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Delivering 21st century Antarctic and Southern Ocean science

Kennicutt, M.C.; Kim, Y.D.; Rogan-Finnemore, M.; Anandakrishnan, S.; Chown, S.L.; Colwell, S.; Cowan, D.; Escutia, C.; Frenot, Y.; Hall, J.; Liggett, D.; Mcdonald, A.J.; Nixdorf, U.; Siegert, M.J.; Storey, J.; Wåhlin, A.; Weatherwax, A.; Wilson, G.S.; Wilson, T.; Wooding, R.; Ackley, S.; Biebow, N.; Blankenship, D.; Bo, S.; Baeseman, J.; Cárdenas, C.A.; Cassano, J.; Danhong, C.; Dañobeitia, J.; Francis, J.; Guldahl, J.; Hashida, G.; Corbalán, L. Jiménez; Klepikov, A.; Lee, J.; Leppe, M.; Lijun, F.; López-Martinez, J.; Memolli, M.; Motoyoshi, Y.; Bueno, R. Mousalle; Negrete, J.; Cárdenes, M.A. Ojeda; Silva, M. Proaño; Ramos-Garcia, S.; Sala, H.; Shin, H.; Shijie, X.; Shiraishi, K.; Stockings, T.; Trotter, S.; Vaughan, D.G.; De Menezes, J. Viera Da Unha; Vlasich, V.; Weijia, Q.; Winther, J.-G.; Miller, H.; Rintoul, S.; Yang, H.. 2016 Delivering 21st century Antarctic and Southern Ocean science. Antarctic Science, 28 (6). 407-423. 10.1017/S0954102016000481

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Abstract/Summary

The Antarctic Roadmap Challenges (ARC) project identified critical requirements to deliver high priority Antarctic research in the 21st century. The ARC project addressed the challenges of enabling technologies, facilitating access, providing logistics and infrastructure, and capitalizing on international co-operation. Technological requirements include: i) innovative automated in situ observing systems, sensors and interoperable platforms (including power demands), ii) realistic and holistic numerical models, iii) enhanced remote sensing and sensors, iv) expanded sample collection and retrieval technologies, and v) greater cyber-infrastructure to process ‘big data’ collection, transmission and analyses while promoting data accessibility. These technologies must be widely available, performance and reliability must be improved and technologies used elsewhere must be applied to the Antarctic. Considerable Antarctic research is field-based, making access to vital geographical targets essential. Future research will require continent- and ocean-wide environmentally responsible access to coastal and interior Antarctica and the Southern Ocean. Year-round access is indispensable. The cost of future Antarctic science is great but there are opportunities for all to participate commensurate with national resources, expertise and interests. The scope of future Antarctic research will necessitate enhanced and inventive interdisciplinary and international collaborations. The full promise of Antarctic science will only be realized if nations act together.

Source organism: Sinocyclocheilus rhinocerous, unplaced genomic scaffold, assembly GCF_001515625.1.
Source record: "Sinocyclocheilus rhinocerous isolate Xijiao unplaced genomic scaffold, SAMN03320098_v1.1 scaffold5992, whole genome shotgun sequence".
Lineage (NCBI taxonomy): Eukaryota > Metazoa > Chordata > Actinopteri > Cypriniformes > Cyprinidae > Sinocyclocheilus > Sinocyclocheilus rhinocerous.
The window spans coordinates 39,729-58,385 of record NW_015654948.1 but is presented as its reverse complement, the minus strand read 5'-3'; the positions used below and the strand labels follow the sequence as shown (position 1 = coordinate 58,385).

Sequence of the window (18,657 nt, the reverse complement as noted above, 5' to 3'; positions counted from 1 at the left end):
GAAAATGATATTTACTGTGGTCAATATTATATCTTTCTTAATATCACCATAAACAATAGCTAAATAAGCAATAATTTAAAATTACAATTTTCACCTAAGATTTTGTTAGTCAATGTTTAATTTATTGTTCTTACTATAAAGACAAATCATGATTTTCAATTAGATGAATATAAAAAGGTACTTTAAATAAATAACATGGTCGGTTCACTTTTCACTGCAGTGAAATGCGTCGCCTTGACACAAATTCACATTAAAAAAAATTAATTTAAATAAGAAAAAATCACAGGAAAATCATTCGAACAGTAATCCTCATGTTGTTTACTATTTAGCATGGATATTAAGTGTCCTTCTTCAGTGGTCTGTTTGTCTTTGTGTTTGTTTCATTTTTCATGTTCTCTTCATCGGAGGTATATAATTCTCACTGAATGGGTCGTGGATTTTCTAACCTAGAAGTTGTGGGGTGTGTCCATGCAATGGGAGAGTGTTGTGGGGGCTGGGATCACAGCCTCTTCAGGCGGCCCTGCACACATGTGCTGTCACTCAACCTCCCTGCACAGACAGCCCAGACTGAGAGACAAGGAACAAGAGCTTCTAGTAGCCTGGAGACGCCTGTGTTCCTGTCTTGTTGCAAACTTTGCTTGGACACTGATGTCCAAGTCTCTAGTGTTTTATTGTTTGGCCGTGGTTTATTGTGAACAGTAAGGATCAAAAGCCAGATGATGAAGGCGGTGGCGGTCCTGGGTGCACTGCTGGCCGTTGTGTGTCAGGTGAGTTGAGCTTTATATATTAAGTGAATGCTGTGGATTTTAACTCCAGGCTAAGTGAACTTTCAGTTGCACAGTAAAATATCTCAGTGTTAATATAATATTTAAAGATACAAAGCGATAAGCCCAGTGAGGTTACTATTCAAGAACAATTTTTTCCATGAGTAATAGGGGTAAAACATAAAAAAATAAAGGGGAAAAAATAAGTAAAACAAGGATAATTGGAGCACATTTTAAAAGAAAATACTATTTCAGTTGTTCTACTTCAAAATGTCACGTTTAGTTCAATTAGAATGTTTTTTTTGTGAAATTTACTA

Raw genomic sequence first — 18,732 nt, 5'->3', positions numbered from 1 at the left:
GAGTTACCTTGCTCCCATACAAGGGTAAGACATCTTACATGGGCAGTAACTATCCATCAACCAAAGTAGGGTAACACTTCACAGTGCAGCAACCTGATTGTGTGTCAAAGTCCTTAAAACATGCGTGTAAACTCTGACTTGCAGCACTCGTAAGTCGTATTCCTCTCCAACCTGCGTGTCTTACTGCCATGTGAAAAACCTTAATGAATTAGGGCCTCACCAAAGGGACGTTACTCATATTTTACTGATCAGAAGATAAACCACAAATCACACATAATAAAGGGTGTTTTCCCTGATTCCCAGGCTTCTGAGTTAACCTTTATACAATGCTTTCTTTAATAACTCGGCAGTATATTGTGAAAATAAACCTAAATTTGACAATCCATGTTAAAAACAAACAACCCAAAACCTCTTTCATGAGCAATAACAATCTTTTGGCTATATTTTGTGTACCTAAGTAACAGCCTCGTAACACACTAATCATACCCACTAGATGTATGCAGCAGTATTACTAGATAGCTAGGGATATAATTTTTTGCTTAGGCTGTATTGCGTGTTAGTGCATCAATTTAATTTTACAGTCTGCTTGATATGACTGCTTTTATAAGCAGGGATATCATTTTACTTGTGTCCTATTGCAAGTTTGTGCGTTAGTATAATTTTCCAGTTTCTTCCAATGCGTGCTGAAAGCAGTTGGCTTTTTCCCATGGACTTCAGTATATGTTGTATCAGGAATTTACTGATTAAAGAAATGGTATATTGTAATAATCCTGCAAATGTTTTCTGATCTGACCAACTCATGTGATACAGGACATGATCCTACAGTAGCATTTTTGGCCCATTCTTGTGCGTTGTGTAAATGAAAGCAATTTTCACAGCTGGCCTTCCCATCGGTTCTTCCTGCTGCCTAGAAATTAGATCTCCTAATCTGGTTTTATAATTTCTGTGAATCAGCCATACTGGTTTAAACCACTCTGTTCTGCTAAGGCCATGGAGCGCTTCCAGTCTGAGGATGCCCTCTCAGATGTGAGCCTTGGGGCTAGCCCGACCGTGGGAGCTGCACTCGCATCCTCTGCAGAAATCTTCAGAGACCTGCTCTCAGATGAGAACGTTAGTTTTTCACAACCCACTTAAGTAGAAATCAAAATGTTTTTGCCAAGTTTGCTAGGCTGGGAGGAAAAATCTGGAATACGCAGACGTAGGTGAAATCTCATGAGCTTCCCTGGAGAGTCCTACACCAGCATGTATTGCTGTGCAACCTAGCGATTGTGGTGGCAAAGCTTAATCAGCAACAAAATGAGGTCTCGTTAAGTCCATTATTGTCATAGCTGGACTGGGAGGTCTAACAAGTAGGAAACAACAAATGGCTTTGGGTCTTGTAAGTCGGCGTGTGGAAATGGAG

Item Type: Publication - Article
Digital Object Identifier (DOI): 10.1017/S0954102016000481
Programmes: BAS Programmes > BAS Programmes 2015 > Atmosphere, Ice and Climate
BAS Programmes > BAS Corporate
ISSN: 0954-1020
Additional Keywords: access, future directions, infrastructure, logistics, technologies
NORA Subject Terms: General > Science Policy
Date made live: 14 Dec 2016 09:41 +0 (UTC)
URI: http://nora.nerc.ac.uk/id/eprint/515482

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